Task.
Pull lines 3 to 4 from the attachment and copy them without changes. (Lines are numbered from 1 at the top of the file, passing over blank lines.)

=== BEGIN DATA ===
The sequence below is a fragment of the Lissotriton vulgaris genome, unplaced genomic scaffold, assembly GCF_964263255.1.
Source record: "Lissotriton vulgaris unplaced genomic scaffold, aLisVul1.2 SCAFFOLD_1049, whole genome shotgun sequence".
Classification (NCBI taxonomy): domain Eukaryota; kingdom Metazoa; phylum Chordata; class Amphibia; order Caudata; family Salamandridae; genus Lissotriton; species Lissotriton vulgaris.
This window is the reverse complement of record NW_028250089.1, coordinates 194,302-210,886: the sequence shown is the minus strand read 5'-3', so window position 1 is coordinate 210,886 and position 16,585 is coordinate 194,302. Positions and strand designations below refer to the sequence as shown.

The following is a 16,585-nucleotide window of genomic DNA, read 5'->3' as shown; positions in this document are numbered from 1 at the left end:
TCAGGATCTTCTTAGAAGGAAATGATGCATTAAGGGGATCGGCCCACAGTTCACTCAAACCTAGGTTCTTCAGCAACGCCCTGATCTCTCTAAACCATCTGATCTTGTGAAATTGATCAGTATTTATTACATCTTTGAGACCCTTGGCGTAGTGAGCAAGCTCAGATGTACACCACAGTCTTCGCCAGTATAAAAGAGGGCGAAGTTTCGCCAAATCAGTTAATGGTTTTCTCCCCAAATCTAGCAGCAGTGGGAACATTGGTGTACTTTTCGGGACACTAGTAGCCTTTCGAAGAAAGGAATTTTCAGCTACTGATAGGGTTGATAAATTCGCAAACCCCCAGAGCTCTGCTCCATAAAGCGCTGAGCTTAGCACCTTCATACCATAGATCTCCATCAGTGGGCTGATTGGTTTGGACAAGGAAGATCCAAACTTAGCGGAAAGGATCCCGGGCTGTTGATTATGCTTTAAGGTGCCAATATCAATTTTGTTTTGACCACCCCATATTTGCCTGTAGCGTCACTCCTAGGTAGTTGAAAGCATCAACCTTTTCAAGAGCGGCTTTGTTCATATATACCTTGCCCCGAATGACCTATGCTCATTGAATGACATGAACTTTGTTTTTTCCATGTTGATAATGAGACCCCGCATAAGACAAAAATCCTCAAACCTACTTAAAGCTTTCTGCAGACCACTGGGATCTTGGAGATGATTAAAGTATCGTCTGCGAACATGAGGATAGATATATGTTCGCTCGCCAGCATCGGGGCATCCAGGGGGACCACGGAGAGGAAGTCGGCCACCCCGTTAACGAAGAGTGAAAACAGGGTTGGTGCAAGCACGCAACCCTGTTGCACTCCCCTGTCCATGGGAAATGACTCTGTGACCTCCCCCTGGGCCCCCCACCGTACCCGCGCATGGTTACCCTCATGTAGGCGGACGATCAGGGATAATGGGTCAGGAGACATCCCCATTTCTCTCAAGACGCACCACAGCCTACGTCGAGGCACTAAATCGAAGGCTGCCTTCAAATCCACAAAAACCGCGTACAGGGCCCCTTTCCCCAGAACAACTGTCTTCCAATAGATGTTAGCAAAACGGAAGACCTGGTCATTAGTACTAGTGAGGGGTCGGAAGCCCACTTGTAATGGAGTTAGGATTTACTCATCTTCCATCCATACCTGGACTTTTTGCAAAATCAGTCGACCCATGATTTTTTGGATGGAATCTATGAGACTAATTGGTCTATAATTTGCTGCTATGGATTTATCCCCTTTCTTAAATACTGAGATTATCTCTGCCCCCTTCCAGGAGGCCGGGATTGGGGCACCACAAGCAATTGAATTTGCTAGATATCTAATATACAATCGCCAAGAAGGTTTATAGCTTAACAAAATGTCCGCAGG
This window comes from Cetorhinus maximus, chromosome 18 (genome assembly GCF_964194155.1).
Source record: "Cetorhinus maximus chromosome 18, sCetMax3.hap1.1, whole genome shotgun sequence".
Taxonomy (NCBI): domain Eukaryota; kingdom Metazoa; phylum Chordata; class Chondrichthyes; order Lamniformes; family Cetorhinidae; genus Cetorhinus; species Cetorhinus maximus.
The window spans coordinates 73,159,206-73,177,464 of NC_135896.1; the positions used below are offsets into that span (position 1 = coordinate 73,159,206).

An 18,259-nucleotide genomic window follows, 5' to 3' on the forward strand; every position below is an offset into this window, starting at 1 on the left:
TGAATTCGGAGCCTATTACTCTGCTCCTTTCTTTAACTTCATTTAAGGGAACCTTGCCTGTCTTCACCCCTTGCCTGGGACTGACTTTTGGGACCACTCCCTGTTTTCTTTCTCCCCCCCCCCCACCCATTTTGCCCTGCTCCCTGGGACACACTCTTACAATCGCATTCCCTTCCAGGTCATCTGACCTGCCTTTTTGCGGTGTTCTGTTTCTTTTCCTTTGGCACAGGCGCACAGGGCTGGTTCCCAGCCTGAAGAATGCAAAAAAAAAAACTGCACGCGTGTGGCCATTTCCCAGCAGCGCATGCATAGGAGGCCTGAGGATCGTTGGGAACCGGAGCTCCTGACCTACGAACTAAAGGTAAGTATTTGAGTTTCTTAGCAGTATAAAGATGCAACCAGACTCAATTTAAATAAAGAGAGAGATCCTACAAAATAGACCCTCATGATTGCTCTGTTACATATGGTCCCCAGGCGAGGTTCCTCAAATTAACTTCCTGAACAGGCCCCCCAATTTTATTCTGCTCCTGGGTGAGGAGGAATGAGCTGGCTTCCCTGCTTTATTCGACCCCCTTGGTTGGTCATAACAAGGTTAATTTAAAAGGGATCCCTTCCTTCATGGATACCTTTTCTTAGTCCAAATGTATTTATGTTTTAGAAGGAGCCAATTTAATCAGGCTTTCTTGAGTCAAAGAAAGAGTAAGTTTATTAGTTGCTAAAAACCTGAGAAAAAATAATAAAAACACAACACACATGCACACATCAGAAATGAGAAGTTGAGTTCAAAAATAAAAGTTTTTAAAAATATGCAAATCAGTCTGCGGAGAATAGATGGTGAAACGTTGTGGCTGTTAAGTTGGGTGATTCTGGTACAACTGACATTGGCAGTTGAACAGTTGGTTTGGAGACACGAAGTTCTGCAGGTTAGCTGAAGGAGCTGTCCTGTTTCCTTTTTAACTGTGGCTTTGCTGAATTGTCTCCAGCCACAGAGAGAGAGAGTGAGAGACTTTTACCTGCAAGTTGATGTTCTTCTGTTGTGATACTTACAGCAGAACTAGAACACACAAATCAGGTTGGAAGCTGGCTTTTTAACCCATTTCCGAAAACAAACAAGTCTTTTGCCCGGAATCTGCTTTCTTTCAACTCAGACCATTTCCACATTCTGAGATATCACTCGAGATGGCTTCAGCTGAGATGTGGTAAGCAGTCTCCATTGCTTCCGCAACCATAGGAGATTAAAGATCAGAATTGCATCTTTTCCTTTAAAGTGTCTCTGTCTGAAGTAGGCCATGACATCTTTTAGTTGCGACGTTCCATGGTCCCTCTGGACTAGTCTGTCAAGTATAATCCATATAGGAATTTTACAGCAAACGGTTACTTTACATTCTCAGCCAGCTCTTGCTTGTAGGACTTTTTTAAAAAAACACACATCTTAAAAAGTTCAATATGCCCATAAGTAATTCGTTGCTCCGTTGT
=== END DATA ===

Classification (NCBI taxonomy): domain Eukaryota; kingdom Metazoa; phylum Chordata; class Amphibia; order Caudata; family Salamandridae; genus Lissotriton; species Lissotriton vulgaris.
This window is the reverse complement of record NW_028250089.1, coordinates 194,302-210,886: the sequence shown is the minus strand read 5'-3', so window position 1 is coordinate 210,886 and position 16,585 is coordinate 194,302. Positions and strand designations below refer to the sequence as shown.